Neither rain, nor snow or sleet will stop you from enjoying all your favorite smoked BBQ entrees when you know how easy it is to smoke them right on your indoor stove top. The controlled environment on your gas or electric kitchen stove coupled with an inexpensive homemade or store bought stove top smoker is your ticket to dinning on some fine down home BBQ in any kind of weather. We'll explore how you can make your own smoker with readily obtainable materials. Plus, I'll teach you how to smoke a Boston butt even if you don't know how to cook. The smoker can also be used for BBQ ribs, loins or brisket. We are going to start with a Boston butt because it can be very forgiving if times and temperatures aren't adhered to more than other cuts of meat. Our finished product will be pulled and chopped pork, a favorite of BBQ lovers. But wait, there's more. As and added bonus, today only, I am going to show you another prize winning way to cook a 'butt'. This is information you won't normally hear about from those competition BBQ contest like 'Memphis in May' or 'Degaque' at the Talladega Speedway. We will also be using a Boston butt in today's lesson because they are normally an inexpensive cut of meat. Plus, I recently found them on sale for $.99 a pound and bought several of them. When shopping for your Boston butt try to purchase them with the blade bone still intact. Let's take a look now at what we will need for our all weather smoker.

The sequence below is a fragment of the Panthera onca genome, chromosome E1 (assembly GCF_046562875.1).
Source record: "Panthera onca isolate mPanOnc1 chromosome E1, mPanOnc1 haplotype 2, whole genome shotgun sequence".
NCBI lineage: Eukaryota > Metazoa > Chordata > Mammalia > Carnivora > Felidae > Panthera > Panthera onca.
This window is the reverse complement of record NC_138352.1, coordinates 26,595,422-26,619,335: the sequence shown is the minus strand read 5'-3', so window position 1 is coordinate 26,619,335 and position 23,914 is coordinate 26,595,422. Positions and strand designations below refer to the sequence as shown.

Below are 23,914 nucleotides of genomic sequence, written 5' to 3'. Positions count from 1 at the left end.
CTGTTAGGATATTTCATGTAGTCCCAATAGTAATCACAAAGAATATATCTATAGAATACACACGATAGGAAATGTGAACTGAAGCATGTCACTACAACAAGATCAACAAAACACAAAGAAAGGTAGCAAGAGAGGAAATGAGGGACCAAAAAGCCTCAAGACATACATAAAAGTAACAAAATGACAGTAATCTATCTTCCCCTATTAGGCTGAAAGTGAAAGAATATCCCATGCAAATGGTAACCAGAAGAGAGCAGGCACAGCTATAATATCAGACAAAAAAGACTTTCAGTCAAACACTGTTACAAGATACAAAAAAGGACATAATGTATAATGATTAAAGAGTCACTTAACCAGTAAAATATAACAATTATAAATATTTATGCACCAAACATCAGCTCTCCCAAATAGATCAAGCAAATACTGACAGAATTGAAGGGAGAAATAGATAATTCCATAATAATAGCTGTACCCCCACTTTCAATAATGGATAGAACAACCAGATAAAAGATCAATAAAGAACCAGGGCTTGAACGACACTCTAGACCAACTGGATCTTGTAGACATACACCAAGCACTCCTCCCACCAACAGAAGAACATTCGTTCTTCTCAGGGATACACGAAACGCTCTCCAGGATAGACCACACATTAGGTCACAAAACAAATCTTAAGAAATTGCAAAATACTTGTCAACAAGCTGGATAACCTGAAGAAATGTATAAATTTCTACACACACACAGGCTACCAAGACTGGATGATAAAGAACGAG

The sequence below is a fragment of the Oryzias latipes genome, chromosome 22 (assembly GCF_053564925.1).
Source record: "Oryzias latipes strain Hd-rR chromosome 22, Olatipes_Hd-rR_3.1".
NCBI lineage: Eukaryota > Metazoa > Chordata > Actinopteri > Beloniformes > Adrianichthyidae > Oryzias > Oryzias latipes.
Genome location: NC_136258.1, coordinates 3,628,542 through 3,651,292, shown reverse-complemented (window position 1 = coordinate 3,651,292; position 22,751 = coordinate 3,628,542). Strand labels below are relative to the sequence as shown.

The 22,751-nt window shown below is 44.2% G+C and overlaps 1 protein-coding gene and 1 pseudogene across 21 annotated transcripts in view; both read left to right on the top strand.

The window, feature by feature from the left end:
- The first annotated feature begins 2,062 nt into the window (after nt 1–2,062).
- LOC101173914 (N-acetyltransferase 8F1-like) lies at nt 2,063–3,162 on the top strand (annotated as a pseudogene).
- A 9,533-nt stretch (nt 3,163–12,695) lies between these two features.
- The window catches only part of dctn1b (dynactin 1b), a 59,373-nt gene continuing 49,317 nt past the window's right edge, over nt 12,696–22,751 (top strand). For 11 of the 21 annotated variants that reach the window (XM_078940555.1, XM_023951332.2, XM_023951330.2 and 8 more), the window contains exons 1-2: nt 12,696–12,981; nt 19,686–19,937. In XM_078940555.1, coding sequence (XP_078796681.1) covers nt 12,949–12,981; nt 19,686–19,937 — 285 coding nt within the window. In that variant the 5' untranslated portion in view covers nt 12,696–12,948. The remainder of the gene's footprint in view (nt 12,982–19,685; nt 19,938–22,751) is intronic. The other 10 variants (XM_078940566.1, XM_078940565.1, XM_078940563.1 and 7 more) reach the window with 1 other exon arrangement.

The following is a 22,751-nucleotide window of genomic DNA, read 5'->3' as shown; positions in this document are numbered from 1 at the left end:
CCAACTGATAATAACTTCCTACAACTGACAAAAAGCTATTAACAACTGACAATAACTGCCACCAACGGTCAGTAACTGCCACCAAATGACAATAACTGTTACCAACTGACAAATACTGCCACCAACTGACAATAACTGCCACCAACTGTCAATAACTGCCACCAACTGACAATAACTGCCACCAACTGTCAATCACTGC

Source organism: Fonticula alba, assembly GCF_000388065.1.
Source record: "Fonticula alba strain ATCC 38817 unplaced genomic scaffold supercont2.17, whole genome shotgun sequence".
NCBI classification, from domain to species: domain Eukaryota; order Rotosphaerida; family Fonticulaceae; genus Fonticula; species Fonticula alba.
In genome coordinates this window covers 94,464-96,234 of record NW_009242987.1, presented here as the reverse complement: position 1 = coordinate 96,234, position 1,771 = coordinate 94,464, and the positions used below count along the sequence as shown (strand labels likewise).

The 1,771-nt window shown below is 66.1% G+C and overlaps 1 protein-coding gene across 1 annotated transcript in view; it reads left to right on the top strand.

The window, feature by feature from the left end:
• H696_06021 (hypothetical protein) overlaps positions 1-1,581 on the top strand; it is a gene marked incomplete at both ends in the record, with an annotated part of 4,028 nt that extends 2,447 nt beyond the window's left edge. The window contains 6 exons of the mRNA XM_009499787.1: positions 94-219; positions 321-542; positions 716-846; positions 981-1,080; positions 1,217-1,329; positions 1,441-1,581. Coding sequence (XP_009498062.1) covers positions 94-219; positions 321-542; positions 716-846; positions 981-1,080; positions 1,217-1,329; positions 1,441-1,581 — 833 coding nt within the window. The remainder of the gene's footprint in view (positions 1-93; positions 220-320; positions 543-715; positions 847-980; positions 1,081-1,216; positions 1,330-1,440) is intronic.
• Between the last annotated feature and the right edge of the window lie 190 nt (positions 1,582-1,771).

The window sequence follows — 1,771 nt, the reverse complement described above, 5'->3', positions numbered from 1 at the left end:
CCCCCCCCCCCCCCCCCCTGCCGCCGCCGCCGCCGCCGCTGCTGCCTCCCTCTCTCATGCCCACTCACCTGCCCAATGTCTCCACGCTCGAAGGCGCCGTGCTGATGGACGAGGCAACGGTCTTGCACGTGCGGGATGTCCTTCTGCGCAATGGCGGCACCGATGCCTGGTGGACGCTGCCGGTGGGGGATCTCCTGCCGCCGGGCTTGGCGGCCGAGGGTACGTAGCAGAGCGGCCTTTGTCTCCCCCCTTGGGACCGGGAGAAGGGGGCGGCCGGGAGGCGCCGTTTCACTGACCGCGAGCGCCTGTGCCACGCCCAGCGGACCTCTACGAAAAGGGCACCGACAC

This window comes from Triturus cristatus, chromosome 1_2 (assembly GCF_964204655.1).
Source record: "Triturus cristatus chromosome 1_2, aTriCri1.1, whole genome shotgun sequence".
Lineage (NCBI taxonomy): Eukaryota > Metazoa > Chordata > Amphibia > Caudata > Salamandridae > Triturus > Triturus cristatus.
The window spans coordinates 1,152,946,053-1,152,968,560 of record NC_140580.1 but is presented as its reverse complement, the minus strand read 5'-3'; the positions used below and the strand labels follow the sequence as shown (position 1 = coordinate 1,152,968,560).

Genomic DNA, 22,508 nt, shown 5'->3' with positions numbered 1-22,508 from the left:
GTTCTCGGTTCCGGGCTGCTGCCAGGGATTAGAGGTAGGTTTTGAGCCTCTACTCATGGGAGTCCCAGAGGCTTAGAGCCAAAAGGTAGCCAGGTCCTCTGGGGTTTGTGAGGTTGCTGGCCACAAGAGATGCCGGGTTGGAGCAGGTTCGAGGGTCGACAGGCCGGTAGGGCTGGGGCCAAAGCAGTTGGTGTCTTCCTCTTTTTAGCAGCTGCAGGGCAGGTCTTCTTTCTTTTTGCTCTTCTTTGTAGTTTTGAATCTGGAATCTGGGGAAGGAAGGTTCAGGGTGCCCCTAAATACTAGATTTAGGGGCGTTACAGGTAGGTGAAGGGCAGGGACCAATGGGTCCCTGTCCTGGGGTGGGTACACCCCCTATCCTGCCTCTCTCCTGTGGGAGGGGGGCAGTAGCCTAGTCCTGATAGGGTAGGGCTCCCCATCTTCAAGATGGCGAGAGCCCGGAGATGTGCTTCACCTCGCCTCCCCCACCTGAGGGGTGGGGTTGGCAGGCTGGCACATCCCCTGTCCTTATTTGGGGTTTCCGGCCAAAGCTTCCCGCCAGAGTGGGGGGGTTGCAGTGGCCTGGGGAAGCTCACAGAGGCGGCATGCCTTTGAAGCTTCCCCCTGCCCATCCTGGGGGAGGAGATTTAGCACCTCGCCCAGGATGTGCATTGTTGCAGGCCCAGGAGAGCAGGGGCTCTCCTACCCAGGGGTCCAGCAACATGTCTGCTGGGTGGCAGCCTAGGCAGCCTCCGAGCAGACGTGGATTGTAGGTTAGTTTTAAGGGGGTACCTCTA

Step 1: Basic stove top smoker

The smoker is made up of 4 basic parts

1.) A square , rectangle or round metal pan about 2 or 3 inches deep and big enough to hold the butt. A 10 by 12 inch pan is large enough that it can span 2 of the stove eyes. This is not a requirement, but is nice support, especially for larger butts.
2.) A shallow pan a little smaller than the main pan. This pan will sit over the wood chips and be a drip pan to catch the fat juices.
3.) A metal or wire grill rack to support the meat and raise it above the fat in the drip pan.
4.) A lid. This can be as simple as a sheet of aluminum foil crimped around the edges.

In a nutshell that is all you need for the smoker. You can find stove top smokers on the internet and in restaurant supply houses. I bought a medium size one on the internet several years ago for about $25 USD. (Pictures included below) The one I purchased has a lid that works fine for ribs and tenderloins. However, for butts and most briskets I have to use aluminum foil to create a lid because the main pan is not deep enough for the lid to clear the larger cuts of meat.

For the larger main pan you can find disposable aluminum pans in most grocery stores here in the States. The turkey roasting pans will work although they are larger than you actually need. In the same area as the roasting pans you can usually find smaller pans that can be used for the drip pan as well. Racks from small gills work good for supporting the meat. I have even used the metal shelves from toaster ovens.